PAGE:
RENEWABLE ENERGY (RE) companies asked Congress to reform the competitive selection process, calling it excessively complex and not always awarding contracts to the lowest-cost producer.

Ruth P. Briones, chairman and chief executive officer of GreenEnergy Solutions, Inc., said at the Future Energy Philippines forum last week that the complexity of the rules is also a factor in high power prices apart from the volatile price of imported fuel. 

“The competitive selection process (CSP) is very complicated, the lowest price is not always the winner,” she added, referring to the Department of Energy’s (DoE’s) prescribed method for distribution utilities seeking to procure power.

“Electricity is very (expensive) because the regulatory framework is very complicated, I hope the Congress will look deeper into the structure,” she said.  

Quintin Jose V. Pastrana, president of WEnergy Power Pilipinas Inc., said power in off-grid areas in particular is expensive, and called for scaling up power solutions for remote areas to make electricity more affordable.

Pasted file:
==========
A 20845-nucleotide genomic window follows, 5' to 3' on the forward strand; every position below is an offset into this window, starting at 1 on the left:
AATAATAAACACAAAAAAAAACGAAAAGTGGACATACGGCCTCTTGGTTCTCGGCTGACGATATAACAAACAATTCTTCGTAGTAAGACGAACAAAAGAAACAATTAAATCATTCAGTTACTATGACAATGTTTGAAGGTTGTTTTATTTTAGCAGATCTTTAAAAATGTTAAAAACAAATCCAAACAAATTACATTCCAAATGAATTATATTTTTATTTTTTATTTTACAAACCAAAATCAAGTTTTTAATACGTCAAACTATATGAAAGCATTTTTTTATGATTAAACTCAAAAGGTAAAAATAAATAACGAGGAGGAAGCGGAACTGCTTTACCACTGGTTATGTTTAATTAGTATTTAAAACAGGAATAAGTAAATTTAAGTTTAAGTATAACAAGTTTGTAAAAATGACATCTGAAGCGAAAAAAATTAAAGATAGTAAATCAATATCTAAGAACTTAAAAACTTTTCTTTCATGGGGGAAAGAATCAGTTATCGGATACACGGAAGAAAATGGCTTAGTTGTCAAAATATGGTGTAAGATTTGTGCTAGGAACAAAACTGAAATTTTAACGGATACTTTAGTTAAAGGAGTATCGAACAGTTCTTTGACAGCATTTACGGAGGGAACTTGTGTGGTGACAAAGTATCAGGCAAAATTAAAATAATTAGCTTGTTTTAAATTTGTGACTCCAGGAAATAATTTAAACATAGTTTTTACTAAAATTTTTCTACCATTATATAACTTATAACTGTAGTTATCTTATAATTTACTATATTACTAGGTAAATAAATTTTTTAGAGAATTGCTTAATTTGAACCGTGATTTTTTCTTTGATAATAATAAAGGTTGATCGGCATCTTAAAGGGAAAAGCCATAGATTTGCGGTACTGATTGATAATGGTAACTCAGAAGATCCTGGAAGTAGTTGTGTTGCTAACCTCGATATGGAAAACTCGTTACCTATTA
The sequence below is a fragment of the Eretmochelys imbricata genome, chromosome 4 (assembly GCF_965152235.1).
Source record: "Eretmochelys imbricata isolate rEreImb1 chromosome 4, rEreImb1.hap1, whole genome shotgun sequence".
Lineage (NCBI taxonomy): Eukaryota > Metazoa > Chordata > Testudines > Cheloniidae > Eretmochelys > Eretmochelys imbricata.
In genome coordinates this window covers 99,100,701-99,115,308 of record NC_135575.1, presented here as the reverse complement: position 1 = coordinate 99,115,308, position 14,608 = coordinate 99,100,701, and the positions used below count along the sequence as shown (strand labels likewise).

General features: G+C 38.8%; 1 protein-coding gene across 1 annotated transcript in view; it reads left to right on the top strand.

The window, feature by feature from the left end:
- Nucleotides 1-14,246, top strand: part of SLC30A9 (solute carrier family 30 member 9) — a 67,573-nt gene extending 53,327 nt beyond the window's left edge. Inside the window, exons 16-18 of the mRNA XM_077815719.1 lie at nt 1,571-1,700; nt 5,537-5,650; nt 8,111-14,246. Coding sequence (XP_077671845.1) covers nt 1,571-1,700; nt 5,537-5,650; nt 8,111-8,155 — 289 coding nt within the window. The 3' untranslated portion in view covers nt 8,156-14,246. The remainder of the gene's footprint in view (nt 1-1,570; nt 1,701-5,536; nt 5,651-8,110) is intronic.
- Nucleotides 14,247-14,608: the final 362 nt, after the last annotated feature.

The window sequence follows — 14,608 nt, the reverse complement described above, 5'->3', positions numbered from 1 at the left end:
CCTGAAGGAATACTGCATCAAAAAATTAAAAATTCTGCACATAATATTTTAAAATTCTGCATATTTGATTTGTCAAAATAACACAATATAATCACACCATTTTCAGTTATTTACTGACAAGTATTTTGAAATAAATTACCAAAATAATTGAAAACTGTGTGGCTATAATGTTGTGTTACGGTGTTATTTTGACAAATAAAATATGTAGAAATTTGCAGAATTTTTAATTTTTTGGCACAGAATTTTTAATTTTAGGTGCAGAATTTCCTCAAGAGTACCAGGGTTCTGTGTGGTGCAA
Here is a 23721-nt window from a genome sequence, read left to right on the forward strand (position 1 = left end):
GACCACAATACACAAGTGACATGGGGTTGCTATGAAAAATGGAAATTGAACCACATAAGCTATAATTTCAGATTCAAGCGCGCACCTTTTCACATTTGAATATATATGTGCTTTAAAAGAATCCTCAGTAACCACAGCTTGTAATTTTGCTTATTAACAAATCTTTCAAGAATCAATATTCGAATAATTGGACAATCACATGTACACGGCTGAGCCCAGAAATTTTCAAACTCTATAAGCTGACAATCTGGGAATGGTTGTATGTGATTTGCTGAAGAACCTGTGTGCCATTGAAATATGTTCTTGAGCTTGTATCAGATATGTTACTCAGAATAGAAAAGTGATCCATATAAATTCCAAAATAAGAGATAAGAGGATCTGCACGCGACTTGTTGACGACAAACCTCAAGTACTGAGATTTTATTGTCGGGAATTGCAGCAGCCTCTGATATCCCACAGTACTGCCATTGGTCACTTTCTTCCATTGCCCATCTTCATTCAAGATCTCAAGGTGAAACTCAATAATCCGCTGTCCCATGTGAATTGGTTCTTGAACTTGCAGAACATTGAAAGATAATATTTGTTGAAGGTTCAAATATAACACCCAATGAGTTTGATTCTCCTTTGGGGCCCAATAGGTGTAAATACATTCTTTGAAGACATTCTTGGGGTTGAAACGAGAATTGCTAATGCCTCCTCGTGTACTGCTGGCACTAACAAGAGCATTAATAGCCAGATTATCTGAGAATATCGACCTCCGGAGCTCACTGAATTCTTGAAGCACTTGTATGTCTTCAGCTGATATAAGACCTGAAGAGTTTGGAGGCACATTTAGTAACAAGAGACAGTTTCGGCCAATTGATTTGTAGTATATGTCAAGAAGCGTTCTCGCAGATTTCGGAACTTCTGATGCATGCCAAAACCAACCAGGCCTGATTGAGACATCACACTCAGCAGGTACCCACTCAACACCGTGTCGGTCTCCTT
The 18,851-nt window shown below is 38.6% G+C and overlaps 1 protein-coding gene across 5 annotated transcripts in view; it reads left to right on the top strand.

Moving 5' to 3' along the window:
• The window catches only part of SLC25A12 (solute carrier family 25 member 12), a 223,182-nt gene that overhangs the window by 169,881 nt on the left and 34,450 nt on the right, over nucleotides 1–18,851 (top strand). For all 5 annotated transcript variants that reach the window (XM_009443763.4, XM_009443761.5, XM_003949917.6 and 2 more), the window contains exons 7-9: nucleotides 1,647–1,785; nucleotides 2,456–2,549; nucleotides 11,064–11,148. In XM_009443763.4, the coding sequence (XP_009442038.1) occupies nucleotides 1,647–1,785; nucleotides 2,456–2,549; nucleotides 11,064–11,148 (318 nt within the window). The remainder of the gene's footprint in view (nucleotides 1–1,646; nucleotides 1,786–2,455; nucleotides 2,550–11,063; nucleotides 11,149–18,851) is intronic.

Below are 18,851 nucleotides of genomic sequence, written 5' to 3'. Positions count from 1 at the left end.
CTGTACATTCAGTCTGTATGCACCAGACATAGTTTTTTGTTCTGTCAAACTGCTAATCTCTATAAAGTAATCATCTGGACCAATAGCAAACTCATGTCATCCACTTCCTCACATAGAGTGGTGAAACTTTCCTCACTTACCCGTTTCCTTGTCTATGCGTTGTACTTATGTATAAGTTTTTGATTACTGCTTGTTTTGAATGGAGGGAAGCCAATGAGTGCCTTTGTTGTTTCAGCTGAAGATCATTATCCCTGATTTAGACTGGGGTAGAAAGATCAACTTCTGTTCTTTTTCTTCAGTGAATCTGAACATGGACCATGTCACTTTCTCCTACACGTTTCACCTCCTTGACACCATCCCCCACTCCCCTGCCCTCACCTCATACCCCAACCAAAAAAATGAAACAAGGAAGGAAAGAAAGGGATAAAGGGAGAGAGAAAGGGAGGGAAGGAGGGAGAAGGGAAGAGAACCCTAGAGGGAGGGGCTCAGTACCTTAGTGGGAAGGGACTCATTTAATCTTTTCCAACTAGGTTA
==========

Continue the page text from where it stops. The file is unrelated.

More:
“Our supply sometimes is outstripped by demand. If power doesn’t keep up because regulation is a bit slower or not as fast as the demand, then we’re going to have a demand asymmetry with supply and that is going to raise prices,” Mr. Pastrana said.   

Pedro H. Maniego, executive director of the Institute for Climate and Sustainable Cities (ICSC), said separately in an email on Sept. 9 that the Philippines is also alone in the region in not subsidizing electricity prices, as per the rules set out by the Electric Power Industry Reform Act (EPIRA), the privatization law that governs the industry.   

“The major challenge is how we can be energy independent by utilizing indigenous resources, so as to minimize the country’s exposure to price fluctuations in the international market,” Mr. Maniego added. — Ashley Erika O. Jose